Scientists at Arizona State University (ASU) have redesigned a robot used by sportswear apparel companies to mimic the thermal functions of the human body.
The world’s first walking pygmy that emits heat, shivers, walks and breathes like a human, could help scientists understand our body’s resistance to heat waves.
The ANDI experimental robot is equipped with artificial pores for artificial sweating and heat generation, as well as heat flow sensors on 35 different surfaces covering the body of the anthropomorphic body.
And with a new internal cooling duct, the improved ASU ANDI is the first thermal dwarf object suitable for outdoor use, meaning scientists can now expose it to the extreme temperatures of the Arizona desert without fear.
“You can’t put people in dangerous places because of the heat and see what happens,” says atmospheric scientist Jenny Fanos, assistant professor at ASU’s College of Sustainability. “But there are places in the Valley where people are dying from the heat, and we still we still don’t quite understand what’s going on, and here ANDI can help us figure it out.”
“We don’t want to do a lot of these (tests) on a real person. This is unethical and dangerous,” said Professor Konrad Rekajewski of Arizona State University.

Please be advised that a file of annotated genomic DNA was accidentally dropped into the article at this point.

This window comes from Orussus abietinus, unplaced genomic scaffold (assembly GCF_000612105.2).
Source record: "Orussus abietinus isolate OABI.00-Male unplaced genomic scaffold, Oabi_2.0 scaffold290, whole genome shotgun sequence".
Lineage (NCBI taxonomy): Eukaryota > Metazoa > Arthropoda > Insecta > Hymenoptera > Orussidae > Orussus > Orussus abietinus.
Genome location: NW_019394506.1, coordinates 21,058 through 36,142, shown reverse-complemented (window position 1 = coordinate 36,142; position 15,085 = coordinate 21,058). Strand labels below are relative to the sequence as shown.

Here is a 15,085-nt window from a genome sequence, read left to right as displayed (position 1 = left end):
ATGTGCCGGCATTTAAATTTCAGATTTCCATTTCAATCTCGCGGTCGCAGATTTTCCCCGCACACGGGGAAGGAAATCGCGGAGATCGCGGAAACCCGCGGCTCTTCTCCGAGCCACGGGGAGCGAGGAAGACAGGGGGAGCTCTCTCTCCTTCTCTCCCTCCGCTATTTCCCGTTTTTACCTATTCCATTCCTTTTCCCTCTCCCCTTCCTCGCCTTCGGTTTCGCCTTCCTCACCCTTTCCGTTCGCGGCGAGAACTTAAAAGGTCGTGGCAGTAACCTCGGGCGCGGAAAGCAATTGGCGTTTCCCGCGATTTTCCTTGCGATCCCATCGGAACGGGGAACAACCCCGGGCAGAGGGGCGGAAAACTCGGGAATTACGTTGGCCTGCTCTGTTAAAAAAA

The work of ANDI Lab is no different from that of a handful of other ANDIs who sweat in the prototype workshops of major sportswear manufacturers.
“In a diabetic patient, thermoregulation is different from that of a healthy person,” says ASU researcher Ankit Joshi, who is leading the modeling work that is part of ANDI.
The warm room can also be modified to simulate different heat exposure scenarios found in any hot spot around the world. But it’s outside, in the hot desert of the Southwest, that the modified ASU ANDI faces its toughest challenges and its biggest job.
The heat troll can sweat thanks to special internal cooling channels to circulate cold water throughout the body, and simulate and record human responses to heat from complex environments.
ANDI sensors collect unique data on body type’s interaction with solar radiation, infrared radiation emitted by warm asphalt ground, and convection propagating in the air.
And when the ASU team covered ANDI with a special cloth, his artificial sweat began to cool the robotic surfaces loaded with sensors, as if he were a real person.
ANDI will team up with a new partner: the MaRTy biometeorological thermal robot, a suite of sophisticated vehicle-mounted temperature sensors.
Source: Daily Mail